J. L. BELL is a Massachusetts writer who specializes in (among other things) the start of the American Revolution in and around Boston. He is particularly interested in the experiences of children in 1765-75. He has published scholarly papers and popular articles for both children and adults. He was consultant for an episode of History Detectives, and contributed to a display at Minute Man National Historic Park.

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Sunday, January 24, 2010

Dr. Amos Windship’s “Description of a Dissection”

What did Dr. Amos Windship do after leaving the Continental Navy? I actually told the next chapter of his saga back here.

That trading voyage to London wasn’t a total loss for the doctor. While he was in London, he made the acquaintance of a leading British physician, Dr. John Coakley Lettsom (1744-1815, shown here courtesy of the Medical Society of London).

Windship returned to America with some medications, which he ended up never paying for (apparently because Bell’s creditors were seizing any money they could). The doctor kept up a correspondence with Lettsom, who offered to make him a corresponding member of the London Medical Society.

Of course that too led to trouble. Dr. Ephraim Eliot later explained:

Doctor Letsom now found that he had gone too fast in regard to our Doctors election, as the requisite qualification was, that the candidate must be a Batchelor or Doctor of Physic, to neither of wch. had he been admitted.

To save himself his friend Letsom advised that he should immediately go thro’ the courses of Lectures, requisite to obtain one of them, & if the expence should be more than he could spare, he gave him authority to draw upon him for it thro’ Mr. Crawley of London to the amount of fifty pounds sterling, after the object should be obtained.

He [Windship] complied. & when a diploma was taken out, he forwarded it to Letsom, together with the description of a dissection which he pretended he had made of a subject in which there were some uncommon appearances & some facts discovered which were not usual.

Doct Letsom supposing the communication to be designed for the society, presented it, & it was printed in their transactions.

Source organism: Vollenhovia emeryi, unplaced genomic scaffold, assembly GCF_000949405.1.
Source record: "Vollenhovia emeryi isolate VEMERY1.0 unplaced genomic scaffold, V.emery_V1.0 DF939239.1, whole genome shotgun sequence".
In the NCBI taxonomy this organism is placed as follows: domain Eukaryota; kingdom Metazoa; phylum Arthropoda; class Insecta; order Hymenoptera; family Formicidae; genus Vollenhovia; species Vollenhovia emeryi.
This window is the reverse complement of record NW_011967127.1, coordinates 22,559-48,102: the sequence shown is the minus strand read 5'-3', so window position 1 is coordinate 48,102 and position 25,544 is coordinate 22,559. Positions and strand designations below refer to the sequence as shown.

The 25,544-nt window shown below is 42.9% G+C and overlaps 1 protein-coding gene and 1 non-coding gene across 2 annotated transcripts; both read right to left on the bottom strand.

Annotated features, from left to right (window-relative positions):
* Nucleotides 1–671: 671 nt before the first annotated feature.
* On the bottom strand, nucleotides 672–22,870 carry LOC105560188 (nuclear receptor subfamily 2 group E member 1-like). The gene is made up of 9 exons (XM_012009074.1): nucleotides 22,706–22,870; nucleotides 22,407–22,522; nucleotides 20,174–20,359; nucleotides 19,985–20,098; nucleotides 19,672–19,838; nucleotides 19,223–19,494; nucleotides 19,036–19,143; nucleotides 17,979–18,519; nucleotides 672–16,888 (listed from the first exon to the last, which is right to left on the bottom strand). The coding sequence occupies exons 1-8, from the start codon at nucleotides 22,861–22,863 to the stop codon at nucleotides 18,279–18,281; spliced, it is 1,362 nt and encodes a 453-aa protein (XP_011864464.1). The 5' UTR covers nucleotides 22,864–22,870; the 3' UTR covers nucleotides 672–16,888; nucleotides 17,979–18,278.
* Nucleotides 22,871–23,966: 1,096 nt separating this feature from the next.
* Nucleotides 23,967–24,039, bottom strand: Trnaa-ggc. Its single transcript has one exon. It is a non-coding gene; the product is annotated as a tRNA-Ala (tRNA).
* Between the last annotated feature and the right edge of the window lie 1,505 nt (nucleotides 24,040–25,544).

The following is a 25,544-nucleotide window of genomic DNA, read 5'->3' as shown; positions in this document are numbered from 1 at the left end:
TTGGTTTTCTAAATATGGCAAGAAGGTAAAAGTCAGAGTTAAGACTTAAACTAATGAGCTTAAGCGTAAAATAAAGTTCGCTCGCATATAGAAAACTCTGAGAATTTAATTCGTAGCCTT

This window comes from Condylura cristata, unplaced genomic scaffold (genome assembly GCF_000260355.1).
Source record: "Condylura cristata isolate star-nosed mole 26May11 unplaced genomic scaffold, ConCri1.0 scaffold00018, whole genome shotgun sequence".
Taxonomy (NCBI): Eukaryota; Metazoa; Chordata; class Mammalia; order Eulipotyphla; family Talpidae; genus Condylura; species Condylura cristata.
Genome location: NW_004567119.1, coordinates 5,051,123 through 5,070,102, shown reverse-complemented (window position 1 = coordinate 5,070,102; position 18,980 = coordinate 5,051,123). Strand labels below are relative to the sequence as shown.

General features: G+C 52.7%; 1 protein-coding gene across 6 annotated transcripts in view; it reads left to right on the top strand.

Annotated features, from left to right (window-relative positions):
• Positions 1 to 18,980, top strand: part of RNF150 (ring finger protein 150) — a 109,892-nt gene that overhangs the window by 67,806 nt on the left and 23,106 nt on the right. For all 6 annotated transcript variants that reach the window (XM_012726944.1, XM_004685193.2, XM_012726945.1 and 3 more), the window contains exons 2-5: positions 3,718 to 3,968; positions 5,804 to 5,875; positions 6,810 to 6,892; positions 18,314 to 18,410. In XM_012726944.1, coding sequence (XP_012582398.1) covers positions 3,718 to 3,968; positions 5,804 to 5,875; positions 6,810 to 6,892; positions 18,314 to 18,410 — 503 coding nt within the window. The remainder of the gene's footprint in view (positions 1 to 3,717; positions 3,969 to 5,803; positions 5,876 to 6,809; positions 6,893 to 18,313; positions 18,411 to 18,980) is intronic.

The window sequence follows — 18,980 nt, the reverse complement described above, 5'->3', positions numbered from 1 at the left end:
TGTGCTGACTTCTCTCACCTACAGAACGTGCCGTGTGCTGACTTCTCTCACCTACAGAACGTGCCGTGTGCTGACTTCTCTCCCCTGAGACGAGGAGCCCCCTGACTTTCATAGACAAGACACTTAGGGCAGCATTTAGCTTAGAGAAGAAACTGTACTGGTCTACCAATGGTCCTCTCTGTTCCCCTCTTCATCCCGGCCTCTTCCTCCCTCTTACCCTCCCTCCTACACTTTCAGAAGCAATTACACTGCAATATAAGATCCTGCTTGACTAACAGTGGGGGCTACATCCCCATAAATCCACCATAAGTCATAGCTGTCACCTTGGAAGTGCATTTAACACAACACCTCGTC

Lettsom read the report from Windship at a meeting on 31 Mar 1788. The volume recording that event made its way to America, and Dr. Abijah Cheever (1760-1843) recognized the patient as one he had treated in 1786, and described in a paper for the American Academy of Arts and Sciences on 31 Jan 1787. Eliot said of Windship, “probably he had no idea of its being published” in London.

Dr. Windship nevertheless made another voyage to London about 1790, and renewed his acquaintance with Dr. Lettsom. And on that trip Lettsom introduced the American doctor to the family of the late Maj. John Pitcairn.

TOMORROW: Meanwhile, back at Christ Church…


Charles Archbald, II said...

Amos is my 4th gr-grandfather who is described as a rogue, etc. by recent postings on the net. I've done some research on how he came by his reputation and came to the conclusion that he must have been an extremely capable, charismatic individual. I am familiar with the details in your posting and have read Dr. Eliot's letter in the 1924 Transactions of the Colonial Society of MA. His letter was written after Amos' death and probably was to a researcher of the May family. There was a May Genealogy prepared in 1827 and Dr Windship was omitted probably on the basis of Dr Eliot's letter. Amos was married second to Elizabeth May and her name appears in the genealogy as a single woman. Her children are also omitted who were distinguished Exeter and Harvard graduates. His son by his first wife, Dr Charles Williams Windship, was my 3rd gr-grandfather who also married into the May family and is recorded in the genealogy. If nothing else, Dr Amos Windship had an interesting life for the times he lived in.

J. L. Bell said...

Thanks for sharing that perspective and story. Dr. Windship does seem to have been a talented man, with great drive, and he just seems to have taken a lot of his enterprises just a step too far. Even in the new republic, he may never have recovered from being considered a parvenu.

On this particular issue of Maj. Pitcairn’s body, Windship appears to have been genuinely trying to help the family, while also of course ingratiating himself with some powerful British doctors. Though some later writers suggest he knowingly sent the wrong body to Britain, I don’t think that’s so clear.